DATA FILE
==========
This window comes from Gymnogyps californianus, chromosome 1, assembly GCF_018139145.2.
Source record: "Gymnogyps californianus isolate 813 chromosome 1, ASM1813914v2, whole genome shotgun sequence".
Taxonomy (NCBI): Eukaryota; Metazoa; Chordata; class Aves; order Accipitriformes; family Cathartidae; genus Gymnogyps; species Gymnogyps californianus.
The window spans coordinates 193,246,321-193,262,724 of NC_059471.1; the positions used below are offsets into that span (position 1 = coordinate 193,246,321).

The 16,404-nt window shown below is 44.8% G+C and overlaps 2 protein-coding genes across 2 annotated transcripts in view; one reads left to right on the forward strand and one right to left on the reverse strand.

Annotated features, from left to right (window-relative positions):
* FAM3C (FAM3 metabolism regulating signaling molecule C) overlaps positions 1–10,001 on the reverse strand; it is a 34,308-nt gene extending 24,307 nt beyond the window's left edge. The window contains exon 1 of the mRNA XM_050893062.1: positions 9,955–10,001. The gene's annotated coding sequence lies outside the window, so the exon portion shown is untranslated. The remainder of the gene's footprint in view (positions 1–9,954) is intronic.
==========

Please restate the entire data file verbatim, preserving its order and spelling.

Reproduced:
This window comes from Gymnogyps californianus, chromosome 1, assembly GCF_018139145.2.
Source record: "Gymnogyps californianus isolate 813 chromosome 1, ASM1813914v2, whole genome shotgun sequence".
Taxonomy (NCBI): Eukaryota; Metazoa; Chordata; class Aves; order Accipitriformes; family Cathartidae; genus Gymnogyps; species Gymnogyps californianus.
The window spans coordinates 193,246,321-193,262,724 of NC_059471.1; the positions used below are offsets into that span (position 1 = coordinate 193,246,321).

The 16,404-nt window shown below is 44.8% G+C and overlaps 2 protein-coding genes across 2 annotated transcripts in view; one reads left to right on the forward strand and one right to left on the reverse strand.

Annotated features, from left to right (window-relative positions):
* FAM3C (FAM3 metabolism regulating signaling molecule C) overlaps positions 1–10,001 on the reverse strand; it is a 34,308-nt gene extending 24,307 nt beyond the window's left edge. The window contains exon 1 of the mRNA XM_050893062.1: positions 9,955–10,001. The gene's annotated coding sequence lies outside the window, so the exon portion shown is untranslated. The remainder of the gene's footprint in view (positions 1–9,954) is intronic.